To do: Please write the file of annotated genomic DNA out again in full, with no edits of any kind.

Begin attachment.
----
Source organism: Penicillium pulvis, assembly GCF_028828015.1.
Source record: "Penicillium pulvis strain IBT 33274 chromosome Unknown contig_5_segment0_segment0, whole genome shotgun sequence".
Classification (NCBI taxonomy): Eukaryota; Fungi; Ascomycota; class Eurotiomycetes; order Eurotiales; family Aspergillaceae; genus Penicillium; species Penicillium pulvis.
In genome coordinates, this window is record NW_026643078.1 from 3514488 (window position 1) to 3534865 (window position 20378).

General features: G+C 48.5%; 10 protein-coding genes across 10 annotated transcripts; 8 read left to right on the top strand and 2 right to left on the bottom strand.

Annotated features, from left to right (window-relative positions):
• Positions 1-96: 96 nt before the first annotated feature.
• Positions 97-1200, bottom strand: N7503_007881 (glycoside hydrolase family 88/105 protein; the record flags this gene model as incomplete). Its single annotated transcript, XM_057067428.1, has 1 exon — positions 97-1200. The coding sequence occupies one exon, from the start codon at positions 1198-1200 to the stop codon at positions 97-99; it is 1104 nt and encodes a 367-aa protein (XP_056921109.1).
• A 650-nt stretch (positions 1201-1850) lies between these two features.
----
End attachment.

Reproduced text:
Source organism: Penicillium pulvis, assembly GCF_028828015.1.
Source record: "Penicillium pulvis strain IBT 33274 chromosome Unknown contig_5_segment0_segment0, whole genome shotgun sequence".
Classification (NCBI taxonomy): Eukaryota; Fungi; Ascomycota; class Eurotiomycetes; order Eurotiales; family Aspergillaceae; genus Penicillium; species Penicillium pulvis.
In genome coordinates, this window is record NW_026643078.1 from 3514488 (window position 1) to 3534865 (window position 20378).

General features: G+C 48.5%; 10 protein-coding genes across 10 annotated transcripts; 8 read left to right on the top strand and 2 right to left on the bottom strand.

Annotated features, from left to right (window-relative positions):
• Positions 1-96: 96 nt before the first annotated feature.
• Positions 97-1200, bottom strand: N7503_007881 (glycoside hydrolase family 88/105 protein; the record flags this gene model as incomplete). Its single annotated transcript, XM_057067428.1, has 1 exon — positions 97-1200. The coding sequence occupies one exon, from the start codon at positions 1198-1200 to the stop codon at positions 97-99; it is 1104 nt and encodes a 367-aa protein (XP_056921109.1).
• A 650-nt stretch (positions 1201-1850) lies between these two features.